JasmineC

Neverending trade wars - EMEA brief 17 Sep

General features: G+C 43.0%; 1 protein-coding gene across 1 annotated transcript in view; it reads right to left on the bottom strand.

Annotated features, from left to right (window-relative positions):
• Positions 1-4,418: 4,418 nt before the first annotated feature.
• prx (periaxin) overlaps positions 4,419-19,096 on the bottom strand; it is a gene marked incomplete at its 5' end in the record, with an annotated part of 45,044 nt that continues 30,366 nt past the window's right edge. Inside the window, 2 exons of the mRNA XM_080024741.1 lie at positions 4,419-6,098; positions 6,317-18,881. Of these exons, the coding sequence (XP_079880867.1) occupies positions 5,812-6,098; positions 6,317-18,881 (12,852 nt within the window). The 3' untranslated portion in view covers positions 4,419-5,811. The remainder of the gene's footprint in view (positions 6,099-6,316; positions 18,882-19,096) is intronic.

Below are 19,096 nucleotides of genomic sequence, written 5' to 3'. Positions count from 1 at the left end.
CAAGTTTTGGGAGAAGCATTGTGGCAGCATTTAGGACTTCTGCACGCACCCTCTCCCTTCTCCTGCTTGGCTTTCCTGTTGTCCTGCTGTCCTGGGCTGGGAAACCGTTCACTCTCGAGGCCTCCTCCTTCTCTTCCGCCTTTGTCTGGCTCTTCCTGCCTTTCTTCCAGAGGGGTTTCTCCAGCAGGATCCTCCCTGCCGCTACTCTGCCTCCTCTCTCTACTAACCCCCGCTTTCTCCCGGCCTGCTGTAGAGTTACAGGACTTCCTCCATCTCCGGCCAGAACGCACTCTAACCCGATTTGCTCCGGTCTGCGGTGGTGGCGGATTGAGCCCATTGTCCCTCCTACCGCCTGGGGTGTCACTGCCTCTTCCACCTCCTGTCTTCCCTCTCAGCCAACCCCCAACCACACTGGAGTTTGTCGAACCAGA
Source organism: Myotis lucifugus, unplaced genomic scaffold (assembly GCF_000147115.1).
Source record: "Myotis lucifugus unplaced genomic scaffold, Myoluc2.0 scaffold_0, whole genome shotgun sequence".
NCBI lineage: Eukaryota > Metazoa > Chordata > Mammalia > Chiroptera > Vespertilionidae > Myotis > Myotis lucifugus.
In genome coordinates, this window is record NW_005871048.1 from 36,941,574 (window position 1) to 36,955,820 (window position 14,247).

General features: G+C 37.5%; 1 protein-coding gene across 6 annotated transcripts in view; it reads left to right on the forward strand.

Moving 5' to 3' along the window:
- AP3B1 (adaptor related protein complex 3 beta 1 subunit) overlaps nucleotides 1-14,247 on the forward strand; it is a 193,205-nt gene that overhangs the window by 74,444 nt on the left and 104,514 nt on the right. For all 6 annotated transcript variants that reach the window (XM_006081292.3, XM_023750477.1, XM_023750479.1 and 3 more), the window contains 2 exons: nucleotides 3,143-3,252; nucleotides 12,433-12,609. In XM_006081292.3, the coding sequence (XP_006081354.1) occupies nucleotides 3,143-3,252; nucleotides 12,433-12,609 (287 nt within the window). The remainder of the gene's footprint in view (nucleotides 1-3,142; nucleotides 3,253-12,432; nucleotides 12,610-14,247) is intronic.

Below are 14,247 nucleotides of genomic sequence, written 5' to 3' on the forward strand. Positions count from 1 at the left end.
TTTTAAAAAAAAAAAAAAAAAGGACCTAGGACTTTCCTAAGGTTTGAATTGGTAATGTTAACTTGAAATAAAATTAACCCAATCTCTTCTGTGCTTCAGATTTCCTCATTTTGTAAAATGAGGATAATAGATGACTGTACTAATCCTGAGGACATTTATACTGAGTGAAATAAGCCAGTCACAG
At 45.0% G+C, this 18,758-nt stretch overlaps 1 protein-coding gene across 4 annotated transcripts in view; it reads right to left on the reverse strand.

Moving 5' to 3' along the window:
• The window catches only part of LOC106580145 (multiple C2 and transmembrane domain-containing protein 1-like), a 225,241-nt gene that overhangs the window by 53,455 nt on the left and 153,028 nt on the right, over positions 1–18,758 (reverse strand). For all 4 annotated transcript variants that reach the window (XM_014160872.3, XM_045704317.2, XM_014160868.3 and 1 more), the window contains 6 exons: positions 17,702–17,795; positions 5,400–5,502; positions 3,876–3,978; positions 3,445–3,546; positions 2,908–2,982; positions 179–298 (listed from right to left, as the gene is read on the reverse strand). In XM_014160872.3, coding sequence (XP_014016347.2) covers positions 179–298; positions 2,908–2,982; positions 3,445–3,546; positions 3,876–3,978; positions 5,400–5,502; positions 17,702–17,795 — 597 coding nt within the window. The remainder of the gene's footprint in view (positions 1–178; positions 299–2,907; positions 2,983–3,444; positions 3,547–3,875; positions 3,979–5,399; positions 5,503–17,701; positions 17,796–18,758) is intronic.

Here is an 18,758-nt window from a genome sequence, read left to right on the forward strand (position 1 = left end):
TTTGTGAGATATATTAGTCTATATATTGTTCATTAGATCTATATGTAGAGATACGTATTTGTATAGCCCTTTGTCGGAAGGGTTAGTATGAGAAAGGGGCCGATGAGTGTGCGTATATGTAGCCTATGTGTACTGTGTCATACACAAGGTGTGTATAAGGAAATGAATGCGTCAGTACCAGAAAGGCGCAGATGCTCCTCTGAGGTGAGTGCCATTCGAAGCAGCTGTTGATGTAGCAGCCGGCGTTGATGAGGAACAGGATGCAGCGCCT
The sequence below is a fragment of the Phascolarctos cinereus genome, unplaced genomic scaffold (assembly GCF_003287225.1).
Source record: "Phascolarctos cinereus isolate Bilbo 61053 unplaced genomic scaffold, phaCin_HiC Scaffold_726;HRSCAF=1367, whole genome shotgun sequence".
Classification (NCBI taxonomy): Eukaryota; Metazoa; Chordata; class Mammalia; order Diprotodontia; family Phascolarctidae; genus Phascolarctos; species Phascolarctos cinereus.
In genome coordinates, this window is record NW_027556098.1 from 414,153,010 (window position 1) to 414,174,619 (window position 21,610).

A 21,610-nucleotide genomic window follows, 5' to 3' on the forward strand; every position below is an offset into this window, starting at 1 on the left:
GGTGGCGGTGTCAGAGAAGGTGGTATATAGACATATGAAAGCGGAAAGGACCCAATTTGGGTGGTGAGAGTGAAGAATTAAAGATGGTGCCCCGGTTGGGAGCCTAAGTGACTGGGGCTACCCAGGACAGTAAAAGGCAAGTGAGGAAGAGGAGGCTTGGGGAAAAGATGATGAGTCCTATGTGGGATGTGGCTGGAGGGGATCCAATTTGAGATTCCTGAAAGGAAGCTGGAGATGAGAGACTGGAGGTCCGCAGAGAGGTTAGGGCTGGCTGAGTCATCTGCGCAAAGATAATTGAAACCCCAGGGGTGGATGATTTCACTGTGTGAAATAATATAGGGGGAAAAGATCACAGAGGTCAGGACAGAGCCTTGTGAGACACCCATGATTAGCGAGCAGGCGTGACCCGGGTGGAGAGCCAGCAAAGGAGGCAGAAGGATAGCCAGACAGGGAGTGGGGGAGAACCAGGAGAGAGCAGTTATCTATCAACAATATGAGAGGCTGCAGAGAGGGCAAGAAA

Whilst the Tokyo markets are on holiday, most other Asian equity markets slip on reports that Washington are continuing their tariff roll outs with a focus once more on Chinese imports. Thin liquidity due to the closed Japanese market didn't help, however moves in currencies seem minor. Dollar steady against a basket of major currencies, whilst gold nudges up. Oil prices have generally eased as the trade war row potentially distorts the demand outlook. The cryptocurrency market is seeing mixed signals as the total market cap holds a strong position over the weekend. Tim Draper, Silicon Valley venture capitalist, has predicted an $80 trillion market cap in the next 15 years, whilst others point to stronger arguments in favor of an ETF market.  Asian overnight: A largely bearish start to the week has seen Chinese and Hong Kong stocks trading sharply lower, with the Australian ASX 200 pushing back in the opposite direction in the absence of Japanese markets whom are on a national holiday. Weather related crises throughout the world have been wreaking havoc on a number of countries, and the landfall of Typhoon Mangkhut on Hong Kong and Chinese land has dented confidence in the region. Damage to the Macau area meant that we saw a sharp decline in casino stocks. Meanwhile, news that China could actually reject the latest trade talk proposals given the likely imposition of tariffs on another $200bn of goods, risk sentiment as a whole isn’t great in the region. UK, US and Europe: Looking ahead, we have a day with precious few hugely notable releases, with the eurozone final CPI grabbing the headlines in the morning. For the afternoon, look out for the US empire state manufacturing survey, as we start the week off in a somewhat slow fashion. South Africa: Weaker US Index Futures and Asian equity markets this morning are suggestive of a slightly softer start for the JSE All Share Index. The rand along with its emerging market currency peers has softened against the dollar, while metal prices are also trading lower this morning. BHP Billiton is 0.66% lower in Australia suggestive of a weaker start today for locally listed diversified miners. Tencent Holdings is down 2.55% in Asia, suggestive of a softer start for major holding company Naspers.   Economic calendar - key events and forecast (times in BST) Source: Daily FX Economic Calendar 10am – eurozone inflation (August): forecast to rise 0.2% MoM from -0.3%. Markets to watch: EUR crosses 1.30pm – US NY Empire State mfg index (September): index to fall to 23.6 from 25.6. Markets to watch: US indices, USD crosses Corporate News, Upgrades and Downgrades Prudential said that it expects its demerged UK investments business, M&G Prudential, to hold around £3.5 billion of subordinated debt.  Sirius Minerals has signed a take-or-pay supply agreement with Brazilian firm Cibrafertil, for the supply and resale of potash into Brazil and other countries.  Dairy Crest expects first half profits and revenue to be ahead of last year, due to a strong performance from its Clover and Cathedral City brands.   Boohoo has appointed Primark’s chief operating officer John Lyttle as its new CEO.  Immofinanz Upgraded to Hold at Baader Helvea